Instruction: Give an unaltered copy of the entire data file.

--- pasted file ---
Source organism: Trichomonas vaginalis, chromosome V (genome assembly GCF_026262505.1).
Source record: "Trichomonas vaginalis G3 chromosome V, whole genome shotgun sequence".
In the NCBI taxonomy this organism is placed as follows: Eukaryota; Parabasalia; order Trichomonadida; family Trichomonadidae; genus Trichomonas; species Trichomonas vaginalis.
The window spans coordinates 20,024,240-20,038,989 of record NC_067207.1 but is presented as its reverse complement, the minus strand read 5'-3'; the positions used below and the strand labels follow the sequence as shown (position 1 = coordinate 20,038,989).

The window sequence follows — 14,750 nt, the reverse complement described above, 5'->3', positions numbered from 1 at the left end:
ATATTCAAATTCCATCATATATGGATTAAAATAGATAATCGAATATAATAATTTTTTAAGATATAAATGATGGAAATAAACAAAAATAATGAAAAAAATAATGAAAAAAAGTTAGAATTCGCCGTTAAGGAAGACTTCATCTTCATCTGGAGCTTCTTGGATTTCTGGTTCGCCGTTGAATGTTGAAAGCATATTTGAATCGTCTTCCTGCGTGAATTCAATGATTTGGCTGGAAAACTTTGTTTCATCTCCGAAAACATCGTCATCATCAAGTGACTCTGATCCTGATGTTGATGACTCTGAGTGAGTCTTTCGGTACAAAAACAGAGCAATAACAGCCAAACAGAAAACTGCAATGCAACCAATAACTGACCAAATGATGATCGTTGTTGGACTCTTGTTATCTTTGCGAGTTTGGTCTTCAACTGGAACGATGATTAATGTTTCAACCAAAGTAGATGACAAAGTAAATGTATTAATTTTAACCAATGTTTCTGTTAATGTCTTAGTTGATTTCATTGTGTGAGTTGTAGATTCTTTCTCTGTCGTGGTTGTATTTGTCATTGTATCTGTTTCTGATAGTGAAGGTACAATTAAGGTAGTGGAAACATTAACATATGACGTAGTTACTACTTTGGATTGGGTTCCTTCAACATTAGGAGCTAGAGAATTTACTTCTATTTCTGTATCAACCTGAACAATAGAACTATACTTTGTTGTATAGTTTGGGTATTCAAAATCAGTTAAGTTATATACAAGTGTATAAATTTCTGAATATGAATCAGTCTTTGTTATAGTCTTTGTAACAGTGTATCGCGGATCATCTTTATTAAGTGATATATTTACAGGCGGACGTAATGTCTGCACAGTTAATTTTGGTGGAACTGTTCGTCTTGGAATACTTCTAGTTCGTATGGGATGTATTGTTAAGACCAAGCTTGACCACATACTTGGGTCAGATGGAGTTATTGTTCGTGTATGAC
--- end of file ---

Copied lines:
Source organism: Trichomonas vaginalis, chromosome V (genome assembly GCF_026262505.1).
Source record: "Trichomonas vaginalis G3 chromosome V, whole genome shotgun sequence".
In the NCBI taxonomy this organism is placed as follows: Eukaryota; Parabasalia; order Trichomonadida; family Trichomonadidae; genus Trichomonas; species Trichomonas vaginalis.
The window spans coordinates 20,024,240-20,038,989 of record NC_067207.1 but is presented as its reverse complement, the minus strand read 5'-3'; the positions used below and the strand labels follow the sequence as shown (position 1 = coordinate 20,038,989).

The window sequence follows — 14,750 nt, the reverse complement described above, 5'->3', positions numbered from 1 at the left end:
ATATTCAAATTCCATCATATATGGATTAAAATAGATAATCGAATATAATAATTTTTTAAGATATAAATGATGGAAATAAACAAAAATAATGAAAAAAATAATGAAAAAAAGTTAGAATTCGCCGTTAAGGAAGACTTCATCTTCATCTGGAGCTTCTTGGATTTCTGGTTCGCCGTTGAATGTTGAAAGCATATTTGAATCGTCTTCCTGCGTGAATTCAATGATTTGGCTGGAAAACTTTGTTTCATCTCCGAAAACATCGTCATCATCAAGTGACTCTGATCCTGATGTTGATGACTCTGAGTGAGTCTTTCGGTACAAAAACAGAGCAATAACAGCCAAACAGAAAACTGCAATGCAACCAATAACTGACCAAATGATGATCGTTGTTGGACTCTTGTTATCTTTGCGAGTTTGGTCTTCAACTGGAACGATGATTAATGTTTCAACCAAAGTAGATGACAAAGTAAATGTATTAATTTTAACCAATGTTTCTGTTAATGTCTTAGTTGATTTCATTGTGTGAGTTGTAGATTCTTTCTCTGTCGTGGTTGTATTTGTCATTGTATCTGTTTCTGATAGTGAAGGTACAATTAAGGTAGTGGAAACATTAACATATGACGTAGTTACTACTTTGGATTGGGTTCCTTCAACATTAGGAGCTAGAGAATTTACTTCTATTTCTGTATCAACCTGAACAATAGAACTATACTTTGTTGTATAGTTTGGGTATTCAAAATCAGTTAAGTTATATACAAGTGTATAAATTTCTGAATATGAATCAGTCTTTGTTATAGTCTTTGTAACAGTGTATCGCGGATCATCTTTATTAAGTGATATATTTACAGGCGGACGTAATGTCTGCACAGTTAATTTTGGTGGAACTGTTCGTCTTGGAATACTTCTAGTTCGTATGGGATGTATTGTTAAGACCAAGCTTGACCACATACTTGGGTCAGATGGAGTTATTGTTCGTGTATGAC